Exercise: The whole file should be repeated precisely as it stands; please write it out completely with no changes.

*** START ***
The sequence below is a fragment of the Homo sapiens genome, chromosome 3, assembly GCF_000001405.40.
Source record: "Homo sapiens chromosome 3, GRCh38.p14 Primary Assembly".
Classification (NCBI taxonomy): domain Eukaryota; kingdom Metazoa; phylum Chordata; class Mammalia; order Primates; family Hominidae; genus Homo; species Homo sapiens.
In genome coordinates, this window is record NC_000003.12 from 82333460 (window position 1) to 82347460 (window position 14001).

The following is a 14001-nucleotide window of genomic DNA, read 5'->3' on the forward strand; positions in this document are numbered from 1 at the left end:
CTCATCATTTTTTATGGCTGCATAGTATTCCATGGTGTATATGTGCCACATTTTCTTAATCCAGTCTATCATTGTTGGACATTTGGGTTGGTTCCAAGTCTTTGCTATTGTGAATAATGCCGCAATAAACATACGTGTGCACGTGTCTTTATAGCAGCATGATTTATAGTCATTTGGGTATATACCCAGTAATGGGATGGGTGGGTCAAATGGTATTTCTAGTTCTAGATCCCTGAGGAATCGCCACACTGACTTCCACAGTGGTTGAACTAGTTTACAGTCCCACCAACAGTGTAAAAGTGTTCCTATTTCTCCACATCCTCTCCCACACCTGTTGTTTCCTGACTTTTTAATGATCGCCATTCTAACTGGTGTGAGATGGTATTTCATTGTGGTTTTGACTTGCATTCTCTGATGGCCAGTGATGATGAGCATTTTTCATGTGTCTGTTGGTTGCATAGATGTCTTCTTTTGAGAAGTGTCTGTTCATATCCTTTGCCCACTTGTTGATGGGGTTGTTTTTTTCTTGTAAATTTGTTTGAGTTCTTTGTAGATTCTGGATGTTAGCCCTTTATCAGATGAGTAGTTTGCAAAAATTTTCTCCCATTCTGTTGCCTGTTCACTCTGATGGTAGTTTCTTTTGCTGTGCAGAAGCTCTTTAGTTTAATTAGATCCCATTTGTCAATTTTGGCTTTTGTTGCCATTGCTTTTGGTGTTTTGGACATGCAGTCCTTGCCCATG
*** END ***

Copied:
The sequence below is a fragment of the Homo sapiens genome, chromosome 3, assembly GCF_000001405.40.
Source record: "Homo sapiens chromosome 3, GRCh38.p14 Primary Assembly".
Classification (NCBI taxonomy): domain Eukaryota; kingdom Metazoa; phylum Chordata; class Mammalia; order Primates; family Hominidae; genus Homo; species Homo sapiens.
In genome coordinates, this window is record NC_000003.12 from 82333460 (window position 1) to 82347460 (window position 14001).

The following is a 14001-nucleotide window of genomic DNA, read 5'->3' on the forward strand; positions in this document are numbered from 1 at the left end:
CTCATCATTTTTTATGGCTGCATAGTATTCCATGGTGTATATGTGCCACATTTTCTTAATCCAGTCTATCATTGTTGGACATTTGGGTTGGTTCCAAGTCTTTGCTATTGTGAATAATGCCGCAATAAACATACGTGTGCACGTGTCTTTATAGCAGCATGATTTATAGTCATTTGGGTATATACCCAGTAATGGGATGGGTGGGTCAAATGGTATTTCTAGTTCTAGATCCCTGAGGAATCGCCACACTGACTTCCACAGTGGTTGAACTAGTTTACAGTCCCACCAACAGTGTAAAAGTGTTCCTATTTCTCCACATCCTCTCCCACACCTGTTGTTTCCTGACTTTTTAATGATCGCCATTCTAACTGGTGTGAGATGGTATTTCATTGTGGTTTTGACTTGCATTCTCTGATGGCCAGTGATGATGAGCATTTTTCATGTGTCTGTTGGTTGCATAGATGTCTTCTTTTGAGAAGTGTCTGTTCATATCCTTTGCCCACTTGTTGATGGGGTTGTTTTTTTCTTGTAAATTTGTTTGAGTTCTTTGTAGATTCTGGATGTTAGCCCTTTATCAGATGAGTAGTTTGCAAAAATTTTCTCCCATTCTGTTGCCTGTTCACTCTGATGGTAGTTTCTTTTGCTGTGCAGAAGCTCTTTAGTTTAATTAGATCCCATTTGTCAATTTTGGCTTTTGTTGCCATTGCTTTTGGTGTTTTGGACATGCAGTCCTTGCCCATG